Tag Archives: Peace

Peace Treats

A week and a half ago I hosted an event at the Lansing City Market. It was called Peace of Lansing and it coordinated with an international day of peace and ceasefire by Peace One Day’s creator Jeremy Gilley. When I first decided to put this day of celebration into motion I had created a list of objectives; garden surplus, mayor speaking, river boat rides, reading circles, teacher school supply donations, used book fair, police meet & greet, flash mobs and singing. Not all of these objectives were met. However, a couple went over quite well and I would surely consider them successful. One of these was our teacher school supply collection. Not only did we receive huge donations of pencils, pens, paper, glue, markers and hand sanitizer, we also received an amazing basket full of school supplies and goodies from the vendors at the Lansing City Market. Now my job, post peace event, was to figure out a good and fair way of distributing these treasures. I tried calling the Lansing School District to get an email sent out, but never got a call back. My next thought was to use my most fast and accessible means; Facebook. I posted the photo of the basket and asked my 619 friends to send me names of people who they thought would be interested in the basket and who worked at any of the Lansing Schools. I received 13 names. I hope that when we have our Peace of Lansing event in 2013 I will come up with a much better way of raffling off our donations, but for now this was the best I could do. At this point I had been able to combine all the donated school supplies into 6 additional boxes. I had seven boxes/baskets to give away. So I wrote all the names onto individual sheets of paper and put them into a bag. I didn’t want this to end up being me pulling names out of a hat, so I decided to bring in someone from the community; another #lovelansing person. I had a meeting planned in Old Town at 11:30 a.m. so I planned to bring the donations to Old Town and hunt down someone I know who would be willing to draw names out. After my meeting, I quickly scanned the streets for someone I knew; no one. Then I thought, I could walk to Artie’s Filling Station, someone perfect would be there. And I was right! Although there wasn’t anyone there enjoying a specialty coffee, the owner was there. John Miller saw me walking up and opened his window with a smile. Yes, the recently awarded 10 over the Next 10 recipient would be perfect for the job!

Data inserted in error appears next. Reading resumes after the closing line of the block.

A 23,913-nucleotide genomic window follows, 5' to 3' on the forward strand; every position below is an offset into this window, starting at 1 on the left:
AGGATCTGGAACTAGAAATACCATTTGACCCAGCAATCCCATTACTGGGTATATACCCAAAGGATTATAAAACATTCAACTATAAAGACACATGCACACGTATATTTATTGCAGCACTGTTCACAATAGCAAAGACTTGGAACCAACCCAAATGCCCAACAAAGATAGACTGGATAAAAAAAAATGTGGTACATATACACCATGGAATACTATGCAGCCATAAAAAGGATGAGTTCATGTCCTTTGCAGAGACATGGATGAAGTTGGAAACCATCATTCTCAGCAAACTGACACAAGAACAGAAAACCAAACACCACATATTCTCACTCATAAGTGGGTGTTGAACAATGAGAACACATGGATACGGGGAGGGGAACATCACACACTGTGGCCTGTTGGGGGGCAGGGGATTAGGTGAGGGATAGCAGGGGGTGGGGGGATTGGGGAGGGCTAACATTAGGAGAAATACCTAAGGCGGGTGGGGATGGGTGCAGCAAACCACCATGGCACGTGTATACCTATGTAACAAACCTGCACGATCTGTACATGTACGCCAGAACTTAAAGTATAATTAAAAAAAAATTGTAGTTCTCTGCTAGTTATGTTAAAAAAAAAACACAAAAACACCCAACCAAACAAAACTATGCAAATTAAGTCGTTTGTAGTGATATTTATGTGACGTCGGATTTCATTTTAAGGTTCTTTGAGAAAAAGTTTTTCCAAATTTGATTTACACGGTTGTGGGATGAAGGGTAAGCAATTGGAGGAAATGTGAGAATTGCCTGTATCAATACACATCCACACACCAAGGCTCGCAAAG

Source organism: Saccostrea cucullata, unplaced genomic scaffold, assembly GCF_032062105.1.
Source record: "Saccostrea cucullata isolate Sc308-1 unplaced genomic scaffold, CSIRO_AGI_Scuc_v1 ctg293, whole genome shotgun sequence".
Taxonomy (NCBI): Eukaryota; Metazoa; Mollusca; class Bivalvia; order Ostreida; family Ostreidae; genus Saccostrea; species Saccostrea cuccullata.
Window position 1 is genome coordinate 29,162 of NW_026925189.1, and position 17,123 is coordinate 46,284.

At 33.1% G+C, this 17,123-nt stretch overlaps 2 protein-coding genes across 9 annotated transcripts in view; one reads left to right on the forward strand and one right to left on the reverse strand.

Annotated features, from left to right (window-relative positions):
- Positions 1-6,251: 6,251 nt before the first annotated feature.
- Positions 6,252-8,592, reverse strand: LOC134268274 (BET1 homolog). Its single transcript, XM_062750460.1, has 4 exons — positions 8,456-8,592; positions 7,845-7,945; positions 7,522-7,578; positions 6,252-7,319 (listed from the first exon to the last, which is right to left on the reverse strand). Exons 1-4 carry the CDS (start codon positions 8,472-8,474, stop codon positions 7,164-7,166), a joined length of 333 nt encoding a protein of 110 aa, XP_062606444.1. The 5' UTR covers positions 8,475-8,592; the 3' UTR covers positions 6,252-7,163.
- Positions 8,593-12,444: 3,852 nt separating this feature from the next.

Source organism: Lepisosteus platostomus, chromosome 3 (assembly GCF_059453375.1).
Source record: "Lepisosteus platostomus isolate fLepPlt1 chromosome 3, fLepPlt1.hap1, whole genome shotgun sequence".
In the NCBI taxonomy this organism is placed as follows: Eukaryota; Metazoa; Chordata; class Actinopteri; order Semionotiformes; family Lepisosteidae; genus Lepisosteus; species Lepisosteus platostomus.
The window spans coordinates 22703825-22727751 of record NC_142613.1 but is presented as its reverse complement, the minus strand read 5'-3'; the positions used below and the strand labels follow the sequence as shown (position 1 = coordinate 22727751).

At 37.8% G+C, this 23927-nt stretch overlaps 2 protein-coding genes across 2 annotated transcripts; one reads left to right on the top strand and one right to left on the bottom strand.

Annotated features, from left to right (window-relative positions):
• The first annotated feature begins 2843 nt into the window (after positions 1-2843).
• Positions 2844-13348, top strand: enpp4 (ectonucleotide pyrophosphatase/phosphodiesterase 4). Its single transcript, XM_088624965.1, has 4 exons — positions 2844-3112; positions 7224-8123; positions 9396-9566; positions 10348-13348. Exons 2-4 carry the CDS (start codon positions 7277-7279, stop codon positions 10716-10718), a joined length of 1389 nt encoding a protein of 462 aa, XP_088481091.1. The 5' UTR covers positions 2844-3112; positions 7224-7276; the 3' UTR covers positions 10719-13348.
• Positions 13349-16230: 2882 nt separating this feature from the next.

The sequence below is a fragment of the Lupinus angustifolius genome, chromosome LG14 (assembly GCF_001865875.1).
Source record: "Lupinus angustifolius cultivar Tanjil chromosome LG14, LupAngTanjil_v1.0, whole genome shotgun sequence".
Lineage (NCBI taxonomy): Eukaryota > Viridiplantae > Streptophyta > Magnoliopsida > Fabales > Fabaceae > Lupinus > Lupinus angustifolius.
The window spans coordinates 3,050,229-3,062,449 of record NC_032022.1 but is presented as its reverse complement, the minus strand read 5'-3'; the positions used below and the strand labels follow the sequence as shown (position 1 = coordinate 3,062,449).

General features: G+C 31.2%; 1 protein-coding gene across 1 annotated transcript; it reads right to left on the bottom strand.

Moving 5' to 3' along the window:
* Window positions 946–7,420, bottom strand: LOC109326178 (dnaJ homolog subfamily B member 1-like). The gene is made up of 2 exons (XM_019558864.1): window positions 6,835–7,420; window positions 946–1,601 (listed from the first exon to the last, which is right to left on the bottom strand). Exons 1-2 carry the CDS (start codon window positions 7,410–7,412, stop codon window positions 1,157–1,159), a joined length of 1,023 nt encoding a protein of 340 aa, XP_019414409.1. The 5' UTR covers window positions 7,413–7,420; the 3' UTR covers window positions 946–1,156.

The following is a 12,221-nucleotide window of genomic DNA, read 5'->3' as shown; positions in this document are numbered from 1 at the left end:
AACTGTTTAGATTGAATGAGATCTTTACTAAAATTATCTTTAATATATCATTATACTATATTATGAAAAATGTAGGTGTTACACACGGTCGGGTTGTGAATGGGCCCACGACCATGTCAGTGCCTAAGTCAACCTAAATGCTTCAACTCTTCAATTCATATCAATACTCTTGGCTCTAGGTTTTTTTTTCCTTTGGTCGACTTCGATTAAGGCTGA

I immediately explained what I would need him to do and he was more than eager to assist. Within minutes he had pulled out 7 names, one at a time. I labeled each slip with its winning box number and gave John a small detail about each person. A couple were names I didn’t know; friends of a friend. One was a well deserving community member from Village Summit. Marcus Brown was also my son’s math teacher while he attended Riddle Middle Magnet a few years ago. A few were friends of mine from high school and I was really happy to see their names. Finally the large Lansing City Market basket went to a good friend of mine who recently experienced an emotionally draining death in the family. Despite some thinking the drawing was rigged (her words, not mine) I was entirely happy with the outcome.
I drove to a non-sauntered road and walked my way to Lansing STEM Academy on the south side. In the office I told the secretaries what I was doing and who I needed. The first one I didn’t know; Brett Stallworth, but I was happy to explain why he had won, how he had won and what he had won. He seemed a little confused but over all very appreciative of the gesture. Then it was time for my friend. “They’re still pasting” I was told. “She’ll be here in a minute”. Soon, I saw a single file row of children pass by the window. They silently stood shoulder to shoulder waiting for the next command. The door opened and in walked almost 20 little people. They eagerly listened as Jody explained that I was Miss Ariniko and that I had brought an award for her and all of them.